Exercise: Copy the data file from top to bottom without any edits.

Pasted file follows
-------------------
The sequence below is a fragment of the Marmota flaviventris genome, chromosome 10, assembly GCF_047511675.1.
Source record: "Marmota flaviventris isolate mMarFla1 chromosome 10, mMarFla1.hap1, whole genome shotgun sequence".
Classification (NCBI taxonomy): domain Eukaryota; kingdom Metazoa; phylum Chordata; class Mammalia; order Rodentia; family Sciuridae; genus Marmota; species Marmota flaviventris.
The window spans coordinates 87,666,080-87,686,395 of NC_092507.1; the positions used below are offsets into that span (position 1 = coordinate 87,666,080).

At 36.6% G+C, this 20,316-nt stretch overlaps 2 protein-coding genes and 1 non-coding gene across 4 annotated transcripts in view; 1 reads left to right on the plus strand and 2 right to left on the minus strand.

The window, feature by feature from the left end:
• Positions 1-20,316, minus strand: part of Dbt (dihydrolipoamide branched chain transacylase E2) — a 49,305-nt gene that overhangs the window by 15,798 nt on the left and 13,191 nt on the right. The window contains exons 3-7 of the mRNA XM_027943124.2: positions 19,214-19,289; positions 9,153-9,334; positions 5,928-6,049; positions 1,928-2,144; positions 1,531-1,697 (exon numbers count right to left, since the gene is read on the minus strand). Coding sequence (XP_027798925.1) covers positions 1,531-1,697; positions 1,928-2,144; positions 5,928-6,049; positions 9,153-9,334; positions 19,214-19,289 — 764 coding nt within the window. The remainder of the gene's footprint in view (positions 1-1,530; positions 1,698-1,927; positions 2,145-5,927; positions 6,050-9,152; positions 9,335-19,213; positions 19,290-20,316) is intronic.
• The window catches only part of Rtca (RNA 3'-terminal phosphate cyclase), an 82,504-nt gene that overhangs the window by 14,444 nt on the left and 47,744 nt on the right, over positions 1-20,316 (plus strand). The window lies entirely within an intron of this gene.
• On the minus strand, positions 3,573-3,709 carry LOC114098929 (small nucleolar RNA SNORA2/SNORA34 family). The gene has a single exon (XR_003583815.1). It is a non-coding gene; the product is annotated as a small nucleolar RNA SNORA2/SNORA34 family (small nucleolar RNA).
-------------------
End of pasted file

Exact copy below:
The sequence below is a fragment of the Marmota flaviventris genome, chromosome 10, assembly GCF_047511675.1.
Source record: "Marmota flaviventris isolate mMarFla1 chromosome 10, mMarFla1.hap1, whole genome shotgun sequence".
Classification (NCBI taxonomy): domain Eukaryota; kingdom Metazoa; phylum Chordata; class Mammalia; order Rodentia; family Sciuridae; genus Marmota; species Marmota flaviventris.
The window spans coordinates 87,666,080-87,686,395 of NC_092507.1; the positions used below are offsets into that span (position 1 = coordinate 87,666,080).

At 36.6% G+C, this 20,316-nt stretch overlaps 2 protein-coding genes and 1 non-coding gene across 4 annotated transcripts in view; 1 reads left to right on the plus strand and 2 right to left on the minus strand.

The window, feature by feature from the left end:
• Positions 1-20,316, minus strand: part of Dbt (dihydrolipoamide branched chain transacylase E2) — a 49,305-nt gene that overhangs the window by 15,798 nt on the left and 13,191 nt on the right. The window contains exons 3-7 of the mRNA XM_027943124.2: positions 19,214-19,289; positions 9,153-9,334; positions 5,928-6,049; positions 1,928-2,144; positions 1,531-1,697 (exon numbers count right to left, since the gene is read on the minus strand). Coding sequence (XP_027798925.1) covers positions 1,531-1,697; positions 1,928-2,144; positions 5,928-6,049; positions 9,153-9,334; positions 19,214-19,289 — 764 coding nt within the window. The remainder of the gene's footprint in view (positions 1-1,530; positions 1,698-1,927; positions 2,145-5,927; positions 6,050-9,152; positions 9,335-19,213; positions 19,290-20,316) is intronic.
• The window catches only part of Rtca (RNA 3'-terminal phosphate cyclase), an 82,504-nt gene that overhangs the window by 14,444 nt on the left and 47,744 nt on the right, over positions 1-20,316 (plus strand). The window lies entirely within an intron of this gene.
• On the minus strand, positions 3,573-3,709 carry LOC114098929 (small nucleolar RNA SNORA2/SNORA34 family). The gene has a single exon (XR_003583815.1). It is a non-coding gene; the product is annotated as a small nucleolar RNA SNORA2/SNORA34 family (small nucleolar RNA).